As a business owner, you understand the critical role that suppliers play in delivering services or products to your clients. But how do you ensure that your supplier contracts are still aligned with your business needs and goals? In this article, we'll walk you through a comprehensive scope review, performance evaluation, financial assessment and legal considerations to help you make informed decisions about your supplier contracts. With our guidance, you'll be equipped to optimise your supplier relationships and secure the best deals for your business.
1. Scope the review
Does your business still need the services or products? Does the current scope of services or products meet your current and future needs? If the supplier contract is an important part of you delivering services or products to clients or to a specific client then you should look at the supplier contract and client contract in parallel to ensure that the scopes cover your obligations to the client.
2. Performance review
Is the supplier doing what they should under the contract? Do you have a good relationship with them and how responsive are they to questions, requests and complaints? Are you getting the best services or products to meet your needs or could you get something better elsewhere? Look at the market to see what else is out there, and consider using that information in any discussions with the supplier about renewing the contract.
3. Financial review
Are you still getting a good deal or could you get a better deal elsewhere? Are there any payment review clauses? You may be due a discount or a reduction for being a customer for a period of time. If the supplier has not been performing as they should have been, you may be due a refund or credit for poor or non- performance. Make sure that you know the payment terms and have internal process in place to comply with it, otherwise you may be at risk of interest penalties or in extreme cases, termination of the contract.
4. Legal review
Are you reliant on the supplier having certain accreditations, permissions or qualifications in place and do they still have these? There could be a knock-on effect if you have an obligation to your clients to ensure that subcontractors have certain legal accreditations, permissions or qualifications in place.
5. Termination/renewal review
Are there any break clauses or rights of termination that could be used? Is there an auto-renewal clause? How critical is this contract to your business? Would there be any knock-on effect for your ability to perform your client contracts? If the contract was terminated by the supplier, do you have a contingency or alternative supplier you could use? Do you need to take any action to ensure renewal of the contract or if you want out of the supplier relationship to prevent any auto-renewal or to terminate the contract?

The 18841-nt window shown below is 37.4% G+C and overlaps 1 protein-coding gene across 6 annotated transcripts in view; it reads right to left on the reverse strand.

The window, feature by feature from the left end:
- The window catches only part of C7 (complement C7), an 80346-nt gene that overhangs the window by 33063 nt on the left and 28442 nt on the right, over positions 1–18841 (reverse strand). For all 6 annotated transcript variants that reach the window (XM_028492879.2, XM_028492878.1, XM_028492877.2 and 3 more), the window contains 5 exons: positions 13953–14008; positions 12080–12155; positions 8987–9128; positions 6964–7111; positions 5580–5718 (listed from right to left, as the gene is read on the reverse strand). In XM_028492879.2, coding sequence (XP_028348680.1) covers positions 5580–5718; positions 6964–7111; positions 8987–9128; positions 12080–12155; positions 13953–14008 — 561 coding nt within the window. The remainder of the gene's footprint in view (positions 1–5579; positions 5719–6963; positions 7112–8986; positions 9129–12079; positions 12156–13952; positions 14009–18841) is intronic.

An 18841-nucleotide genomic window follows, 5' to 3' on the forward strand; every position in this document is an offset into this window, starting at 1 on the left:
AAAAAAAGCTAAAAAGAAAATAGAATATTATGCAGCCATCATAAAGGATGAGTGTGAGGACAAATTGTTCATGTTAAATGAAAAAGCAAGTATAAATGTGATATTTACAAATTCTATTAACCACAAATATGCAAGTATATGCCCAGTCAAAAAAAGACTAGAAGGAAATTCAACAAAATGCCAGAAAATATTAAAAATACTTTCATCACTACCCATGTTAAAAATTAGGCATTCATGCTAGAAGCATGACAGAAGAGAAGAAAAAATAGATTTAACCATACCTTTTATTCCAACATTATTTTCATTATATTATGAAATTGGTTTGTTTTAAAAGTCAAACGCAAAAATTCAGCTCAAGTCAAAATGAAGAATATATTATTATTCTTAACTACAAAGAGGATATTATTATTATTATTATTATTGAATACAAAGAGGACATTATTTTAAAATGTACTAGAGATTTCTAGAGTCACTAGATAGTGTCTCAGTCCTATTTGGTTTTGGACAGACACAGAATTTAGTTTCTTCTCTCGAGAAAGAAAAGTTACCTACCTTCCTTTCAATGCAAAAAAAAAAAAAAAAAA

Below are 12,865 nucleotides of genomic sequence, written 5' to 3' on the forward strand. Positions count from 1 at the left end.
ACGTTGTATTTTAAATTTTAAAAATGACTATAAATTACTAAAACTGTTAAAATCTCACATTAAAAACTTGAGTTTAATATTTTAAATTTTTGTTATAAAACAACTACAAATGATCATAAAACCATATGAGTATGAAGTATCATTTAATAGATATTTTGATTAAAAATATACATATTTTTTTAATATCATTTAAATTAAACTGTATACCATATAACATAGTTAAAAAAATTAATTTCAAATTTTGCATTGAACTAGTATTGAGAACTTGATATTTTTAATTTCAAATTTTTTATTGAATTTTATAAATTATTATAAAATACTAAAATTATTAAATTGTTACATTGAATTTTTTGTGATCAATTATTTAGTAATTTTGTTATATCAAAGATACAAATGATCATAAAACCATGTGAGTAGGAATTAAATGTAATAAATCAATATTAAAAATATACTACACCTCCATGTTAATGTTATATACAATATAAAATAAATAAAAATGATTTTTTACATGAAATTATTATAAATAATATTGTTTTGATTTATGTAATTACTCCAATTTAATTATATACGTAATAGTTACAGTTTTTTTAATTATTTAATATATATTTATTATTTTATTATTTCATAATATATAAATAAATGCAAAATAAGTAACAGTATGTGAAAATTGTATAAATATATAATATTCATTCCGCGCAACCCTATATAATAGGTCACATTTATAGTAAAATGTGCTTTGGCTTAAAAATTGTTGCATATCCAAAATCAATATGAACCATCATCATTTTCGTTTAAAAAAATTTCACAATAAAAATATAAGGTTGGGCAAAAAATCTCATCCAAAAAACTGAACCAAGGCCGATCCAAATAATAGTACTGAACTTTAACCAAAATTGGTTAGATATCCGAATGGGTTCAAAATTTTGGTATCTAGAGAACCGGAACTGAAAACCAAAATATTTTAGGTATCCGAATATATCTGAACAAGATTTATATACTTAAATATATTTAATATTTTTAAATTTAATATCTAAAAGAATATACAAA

Reviewing supplier contracts
A general summary to consider for all contracts:
- Is the key contact information still accurate?
- Has anything significantly changed in law that needs to be addressed?
- Remember your suppliers may be carrying out the same process, so it’s important that you look honestly and objectively at your own performance as well as theirs
- Make sure you schedule the next review date and it is scheduled well in advance of any auto-renewal dates
Get legal assistance from LawBite
By conducting thorough scope, performance, financial and legal reviews, you can ensure that your supplier contracts are in sync with your business objectives. Remember to keep an eye on termination and renewal clauses to maintain control over your business's future. As you plan ahead, consider the general summary of key considerations we've provided and always schedule the next review well in advance to avoid any unwanted auto-renewals.
At LawBite, we're committed to empowering entrepreneurs like you with the knowledge and resources to thrive in the legal landscape. Through our contract review service, we can assess any existing agreements you have in place and recommended alterations that work in your favour. To find out more, book a free 15 minute consultation with one of our expert contract lawyers or call us on 020 3808 8314.